The office Christmas party is often the one time of year when all employees are brought together in a social environment, usually with liberal amounts of alcohol thrown into the mix. Generally, the outcome is positive; colleagues get to know one another, make friends, and harmony is promoted. That is not, however, always the result. Sometimes long-harboured acrimony towards a co-worker is released like a foul-mouthed party-popper in front of shocked onlookers. The ‘new guy’, may imbibe some ‘liquid courage’ to face the evening and end up ‘twerking’ against the Managing Director, or staff may engage in the ‘creative’ use of the photocopier, a Christmas party classic. In fact, it has been reported that 9 out of 10 employers have experienced an employment issue arising from a Christmas party, and 1 in 10 employees knows someone that has been disciplined or dismissed for an incident connected to the office festive celebration.

Here are our top tips to help ensure the Christmas party goes swimmingly and you do not end up in front of an Employment Tribunal in 2014:

Remember that Christmas parties are an extension of the workplace

The case of Chief Constable of Lincolnshire v Stubbs [1999] involved two incidents which took place between police officers at social events outside work. The first was a night out at a pub and the second was a leaving do.  The Tribunal, and Employment Appeal Tribunal (EAT), held that neither event was an informal gathering. The two officers would not have attended the events had it not been for the work connection, and they were both therefore an extension of the workplace.

Pre-party Communications

Aside from details such as dress-code, time and venue, employers should provide employees with a gentle reminder that the Christmas party is an extension of the workplace and that certain standards are expected of them.

There are several cases where one employee has overstepped the mark at the office Christmas party and the employer has been successfully sued for sexual harassment. In such circumstances the employer will be required to pay out an award for injury to feelings.

The way for employers to avoid such penalties is to show that they took all reasonable steps to prevent the employee’s behaviour, for example, by sending the pre-party communications discussed above, or by giving the employee training on equality and diversity.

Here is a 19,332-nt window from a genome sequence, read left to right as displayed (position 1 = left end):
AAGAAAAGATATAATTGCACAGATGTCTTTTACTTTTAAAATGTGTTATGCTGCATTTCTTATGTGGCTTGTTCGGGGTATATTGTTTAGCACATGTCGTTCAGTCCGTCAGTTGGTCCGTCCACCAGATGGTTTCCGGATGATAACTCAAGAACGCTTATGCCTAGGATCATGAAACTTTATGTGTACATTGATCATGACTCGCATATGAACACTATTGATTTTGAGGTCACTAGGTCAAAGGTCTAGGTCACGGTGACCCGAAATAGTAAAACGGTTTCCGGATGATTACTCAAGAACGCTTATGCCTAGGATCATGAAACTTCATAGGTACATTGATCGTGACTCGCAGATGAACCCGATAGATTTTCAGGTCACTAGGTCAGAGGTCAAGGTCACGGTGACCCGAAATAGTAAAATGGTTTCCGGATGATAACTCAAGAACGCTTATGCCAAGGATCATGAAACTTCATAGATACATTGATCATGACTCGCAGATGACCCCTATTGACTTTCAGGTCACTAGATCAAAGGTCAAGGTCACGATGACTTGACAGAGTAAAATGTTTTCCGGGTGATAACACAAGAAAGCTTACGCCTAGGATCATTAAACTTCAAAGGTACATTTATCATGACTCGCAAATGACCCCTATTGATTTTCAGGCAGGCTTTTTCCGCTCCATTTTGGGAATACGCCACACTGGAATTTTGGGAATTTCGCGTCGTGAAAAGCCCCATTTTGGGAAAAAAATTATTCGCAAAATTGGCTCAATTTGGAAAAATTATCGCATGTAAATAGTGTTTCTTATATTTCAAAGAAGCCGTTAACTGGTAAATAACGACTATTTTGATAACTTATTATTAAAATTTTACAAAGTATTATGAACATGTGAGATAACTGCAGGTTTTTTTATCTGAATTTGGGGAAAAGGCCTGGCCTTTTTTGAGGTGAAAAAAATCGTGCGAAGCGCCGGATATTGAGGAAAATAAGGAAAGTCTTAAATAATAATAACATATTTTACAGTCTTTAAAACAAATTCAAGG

It was the vodka talking…

In Judge v Crown Leisure Ltd [2004] an employee resigned following a failure by his boss to honour a “promise” made at a Christmas party that his pay would double over the next two years to be in line with a colleague’s. His pay did go up by 68% over this time but he wasn’t happy and resigned, claiming that his boss had breached his contract by failing to honour the promise. The Tribunal found that the statement had been made in the “convivial spirit of the evening” and was not intended to be legally binding. This was upheld by the EAT.

Even so, the whole affair cost time and money in litigation, so perhaps it’s best to avoid conversations that should really be taking place in the office.

Inappropriate behaviour

And of course there is always ‘ordinary’ bad behaviour. In one case, a senior manager clearly hadn’t taken on board the key message from ‘How to Win Friends and Influence People’. He became heavily intoxicated, told the company director to “stick his f****** job up his a*se”, and then assaulted some of his co-workers. He must have been surprised when he learned that, not only had he missed out on that big promotion, but he had been dismissed for his antics. He brought a claim for unfair dismissal, which, unsurprisingly, was dismissed.

Employers could consider having designated managers to keep an eye out for any potential trouble-makers (e.g. people drinking too much). This can nip the problem in the bud and any employees that have had a bit too much can be sent home safely in a taxi before they do something they regret.

Beware the aftermath of the Christmas party

The dangers of gossiping about the office Christmas party (or ‘mistle-blowing’, as it should really be known) are illustrated in the case of Nixon v Ross Coates Solicitors [2008]. A female employee in a business development role was in a relationship with one of the firm’s solicitors. At the Christmas party, however, she was seen kissing the IT manager and at the end of the night they left together.

She became pregnant and the firm’s HR manager began speculating about the identity of the father. The employee felt that people in the office were gossiping about her and she resigned and brought a claim. An employment tribunal found that she had been constructively dismissed and, on appeal, it was also found that her treatment amounted to sex discrimination, pregnancy-related discrimination and harassment.

Anti-social media

Cases involving inappropriate use of social media sites have been on the rise for a number of years and it is surely only a matter of time before we see a case involving a comment, tweet or photo relating to the Christmas party. The Nixon case discussed above could easily have involved speculation about the father of the employee’s baby on Facebook rather than in the workplace.

Employers should have a social media policy in place and remind employees of its existence in the run-up to Christmas.

Having said all this we don’t advocate that office Christmas parties become bland, lifeless affairs. With the right communications beforehand and policy structure in place employers can reap the benefits of getting employees together for a jolly evening without adding ‘disciplinary hearings’ to the New Year ‘to do’ list.

Peter McCorkell is a senior solicitor in the employment team of Brodies LLP. For more information, contact Peter at [email protected]